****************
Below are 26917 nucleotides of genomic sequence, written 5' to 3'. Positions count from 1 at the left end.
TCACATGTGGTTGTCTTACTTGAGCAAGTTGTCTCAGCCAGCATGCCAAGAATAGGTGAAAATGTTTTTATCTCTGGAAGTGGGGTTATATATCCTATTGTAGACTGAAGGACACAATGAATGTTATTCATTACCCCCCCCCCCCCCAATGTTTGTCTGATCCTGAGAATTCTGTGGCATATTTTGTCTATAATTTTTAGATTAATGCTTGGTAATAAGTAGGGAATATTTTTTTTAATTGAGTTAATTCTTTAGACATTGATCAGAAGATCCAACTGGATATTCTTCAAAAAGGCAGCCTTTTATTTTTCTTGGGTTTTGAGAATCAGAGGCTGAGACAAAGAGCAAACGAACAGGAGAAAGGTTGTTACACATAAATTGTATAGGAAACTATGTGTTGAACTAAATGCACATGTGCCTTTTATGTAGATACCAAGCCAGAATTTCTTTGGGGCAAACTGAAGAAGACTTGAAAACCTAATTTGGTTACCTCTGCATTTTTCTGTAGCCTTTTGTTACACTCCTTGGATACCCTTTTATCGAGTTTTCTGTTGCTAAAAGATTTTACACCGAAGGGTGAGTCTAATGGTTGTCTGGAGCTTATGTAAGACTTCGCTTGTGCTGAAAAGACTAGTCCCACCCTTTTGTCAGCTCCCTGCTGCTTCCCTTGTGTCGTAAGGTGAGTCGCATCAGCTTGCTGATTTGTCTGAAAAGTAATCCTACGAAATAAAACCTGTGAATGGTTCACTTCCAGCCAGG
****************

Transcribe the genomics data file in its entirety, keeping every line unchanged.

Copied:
Below are 26917 nucleotides of genomic sequence, written 5' to 3'. Positions count from 1 at the left end.
TCACATGTGGTTGTCTTACTTGAGCAAGTTGTCTCAGCCAGCATGCCAAGAATAGGTGAAAATGTTTTTATCTCTGGAAGTGGGGTTATATATCCTATTGTAGACTGAAGGACACAATGAATGTTATTCATTACCCCCCCCCCCCCCAATGTTTGTCTGATCCTGAGAATTCTGTGGCATATTTTGTCTATAATTTTTAGATTAATGCTTGGTAATAAGTAGGGAATATTTTTTTTAATTGAGTTAATTCTTTAGACATTGATCAGAAGATCCAACTGGATATTCTTCAAAAAGGCAGCCTTTTATTTTTCTTGGGTTTTGAGAATCAGAGGCTGAGACAAAGAGCAAACGAACAGGAGAAAGGTTGTTACACATAAATTGTATAGGAAACTATGTGTTGAACTAAATGCACATGTGCCTTTTATGTAGATACCAAGCCAGAATTTCTTTGGGGCAAACTGAAGAAGACTTGAAAACCTAATTTGGTTACCTCTGCATTTTTCTGTAGCCTTTTGTTACACTCCTTGGATACCCTTTTATCGAGTTTTCTGTTGCTAAAAGATTTTACACCGAAGGGTGAGTCTAATGGTTGTCTGGAGCTTATGTAAGACTTCGCTTGTGCTGAAAAGACTAGTCCCACCCTTTTGTCAGCTCCCTGCTGCTTCCCTTGTGTCGTAAGGTGAGTCGCATCAGCTTGCTGATTTGTCTGAAAAGTAATCCTACGAAATAAAACCTGTGAATGGTTCACTTCCAGCCAGG